Institute for War and Peace Reporting | Giving Voice, Driving Change
Militia Men Give Up Their Arms
One thousand soldiers from each of the two main militias in northern Afghanistan have begun surrendering their small weapons in and near Mazar-e-Sharif under the United Nations-supervised Disarmament, Demobilisation and Reintegration, DDR, programme.
Members of the militias controlled by General Abdul Rashid Dostum and General Ata Mohammad had fought against each other as recently as October. Last year, under a separate programme, the two militias began surrendering their heavy weapons.
The disarmament programme, which is primarily being paid for by a grant from Japan, is seen as crucial to restoring peace to the nation. Since warlords still hold sway over vast areas of the country, most observers say that, until their militias are disarmed, order will never be achieved in Afghanistan.
A pilot DDR project began in the northern province of Kunduz in October, with just over 1,000 soldiers surrendering their weapons. A similar project followed in the southern town of Gardez.
Deputy defence ministers Lieutenant General Mohebullah Moheb and Major General Humayoun Fawzi were on hand for the inauguration of the project in Mazar-e-Sharif, along with the deputy head of the Afghan National Army, Lieutenant General Mohammad Isaq Noori.
One ceremony was conducted at General Mohammad”s 7th Corps headquarters in the south of Mazar city. The general asked his troops if they were ready to give up their arms. “Yes, we submit our weapons,” the men shouted in unison, with a bit of bravado.
A similar ceremony was conducted at Qala-i-Jangi, the fortress headquarters of General Dostum’s 8th Corps, west of Mazar-e-Sharif. The fort was the scene of fierce fighting between the Taleban and Northern Alliance forces towards the end of 2001.
Ahmad Shah Siddiqi, the programme officer of the DDR project in Mazar, emphasised that the project was voluntary. He said the aim of the programme nationally was to reintegrate about 100,000 militia officers and soldiers to civilian life.
Each member of the militia is paid 100 US dollars, no matter how many small arms they actually turn over. These weapons are then given to the new Afghan National Army. The goal is to process about 100 soldiers a day in this district.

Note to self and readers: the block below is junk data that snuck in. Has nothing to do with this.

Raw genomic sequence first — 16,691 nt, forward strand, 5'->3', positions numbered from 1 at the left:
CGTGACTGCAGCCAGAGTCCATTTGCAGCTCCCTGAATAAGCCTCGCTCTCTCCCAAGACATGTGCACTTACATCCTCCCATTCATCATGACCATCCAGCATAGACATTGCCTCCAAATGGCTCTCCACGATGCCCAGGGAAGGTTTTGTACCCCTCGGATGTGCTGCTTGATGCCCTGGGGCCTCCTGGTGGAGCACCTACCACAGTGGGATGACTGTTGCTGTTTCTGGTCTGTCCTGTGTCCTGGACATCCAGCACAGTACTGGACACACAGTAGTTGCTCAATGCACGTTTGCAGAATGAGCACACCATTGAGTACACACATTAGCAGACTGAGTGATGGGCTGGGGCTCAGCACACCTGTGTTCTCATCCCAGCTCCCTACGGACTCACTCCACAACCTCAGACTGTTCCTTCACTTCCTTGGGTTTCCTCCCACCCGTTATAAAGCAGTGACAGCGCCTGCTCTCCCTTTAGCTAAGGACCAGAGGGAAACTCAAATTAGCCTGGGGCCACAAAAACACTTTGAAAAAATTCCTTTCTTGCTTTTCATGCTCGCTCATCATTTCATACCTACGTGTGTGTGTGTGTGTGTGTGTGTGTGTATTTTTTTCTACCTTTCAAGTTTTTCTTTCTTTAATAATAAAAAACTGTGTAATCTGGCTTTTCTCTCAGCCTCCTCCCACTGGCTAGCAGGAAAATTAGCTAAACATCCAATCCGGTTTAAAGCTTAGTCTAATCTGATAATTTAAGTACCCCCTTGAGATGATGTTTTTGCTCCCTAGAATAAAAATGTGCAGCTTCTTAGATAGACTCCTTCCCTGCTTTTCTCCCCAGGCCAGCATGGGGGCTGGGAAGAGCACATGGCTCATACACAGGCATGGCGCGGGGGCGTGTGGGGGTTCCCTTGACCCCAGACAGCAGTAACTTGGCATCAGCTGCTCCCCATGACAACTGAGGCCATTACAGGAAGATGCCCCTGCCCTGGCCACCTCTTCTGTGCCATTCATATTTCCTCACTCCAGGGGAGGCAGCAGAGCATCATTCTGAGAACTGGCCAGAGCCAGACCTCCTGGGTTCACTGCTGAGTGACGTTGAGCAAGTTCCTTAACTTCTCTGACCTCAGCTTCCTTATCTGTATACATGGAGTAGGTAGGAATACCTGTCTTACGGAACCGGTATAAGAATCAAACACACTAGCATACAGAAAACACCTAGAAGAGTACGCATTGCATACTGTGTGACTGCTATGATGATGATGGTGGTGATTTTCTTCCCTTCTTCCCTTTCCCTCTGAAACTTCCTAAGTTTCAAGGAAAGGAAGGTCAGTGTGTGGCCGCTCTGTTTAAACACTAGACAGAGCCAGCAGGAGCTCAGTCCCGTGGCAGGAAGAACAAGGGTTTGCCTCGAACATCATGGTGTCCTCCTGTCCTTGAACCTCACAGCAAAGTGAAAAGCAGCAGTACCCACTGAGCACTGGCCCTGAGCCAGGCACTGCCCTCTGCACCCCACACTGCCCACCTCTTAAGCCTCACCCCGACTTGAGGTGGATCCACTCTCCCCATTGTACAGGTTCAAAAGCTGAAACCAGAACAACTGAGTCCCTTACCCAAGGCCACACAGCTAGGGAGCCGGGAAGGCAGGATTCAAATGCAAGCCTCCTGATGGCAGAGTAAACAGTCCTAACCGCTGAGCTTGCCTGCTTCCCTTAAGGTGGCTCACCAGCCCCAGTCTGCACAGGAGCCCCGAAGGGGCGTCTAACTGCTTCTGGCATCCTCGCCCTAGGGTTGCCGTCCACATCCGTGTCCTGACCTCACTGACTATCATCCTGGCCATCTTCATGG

Once the militia members have been disarmed at their respective headquarters, they travel to the DDR centre in Mazar.
It’s here, Siddiqi told IWPR, that the truly hard work of the project begins.
“The main objectives of the reintegration part of the programme are to provide information to the former officers and soldiers about the different steps of rehabilitation, to give them suggestions and information about choosing a new way of life and to distribute aid to them,” he said.
At this centre, each man is given his 100 dollars, a certificate signed by President Hamed Karzai and a voter registration card. The men are also given two sacks of wheat, three cans of cooking oil, two packs of salt, seven kilograms of lentils and a set of civilian clothes.
These former officers and soldiers are also told about options available to them, including vocational training, jobs in agriculture or starting a small businesses, joining de-mining operations or the police force, or signing up for the new Afghan National Army. A month after their disarmament, they will be counselled about their future life.
Three months after they turn in their weapons, the former militia members receive another 100 dollars when they appear at the centre to discuss how their transition to civilian life is going.
So far, most of those who have gone through the programme have opted for vocational training. Very few have expressed interest in joining the police or the National Army.
Many solders seem relieved to be handing over their weapons.
Mohammad Hussain, who served in General Mohammad’s militia, said he is happy to turn over his weapons “because I am tired of carrying this gun for more than ten years”.
Ahmad Shah, a fellow militia member who said he had carried his Kalashnikov for more than 15 years, said, “I will submit my weapon if the DDR project provides me with all I need. Otherwise I can sell my weapon anyway, separately from this project.”
Mohammad Shafi had already turned in his weapon, “I submitted my weapon, because war is over in the country.” Saying that the most important part of the hand-over was receiving the certificate signed by Karzai, Shafi added that now “I will start working on my own land again”.
Tash Mohammad, 20, who served in General Dostum’s militia, expressed a sense of relief after giving up his weapon. “I can sleep well now,” he said. “I had my gun for five years, since I was 15. I’ve now surrendered it and can live a normal life, the same as my brothers.”
The only ones who appear unhappy with the project are those who did not serve in a militia and therefore are not eligible to receive assistance from the program. These people argue that the DDR is rewarding those who in the past participated in armed robberies against the civilian population.
“I had heard about DDR and I went to their office to receive some help,” said Mohammad Qurban, who ekes out a living by selling oranges on a street in Mazar-e-Sharif. “But they told me they will not help ordinary people. They will only help gunmen, as they collect their weapons.”
Shafiullah Noorzadah is a freelance reporter working for IWPR in Mazar-e-Sharif.
- Europe & Eurasia
- Latin America
- Middle East & North Africa
- Focus Pages
- Training & Resources
- Print Publications
- IWPR Spotlight
As coronavirus sweeps the globe, IWPR’s network of local reporters, activists and analysts are examining the economic, social and political impact of this era-defining pandemic.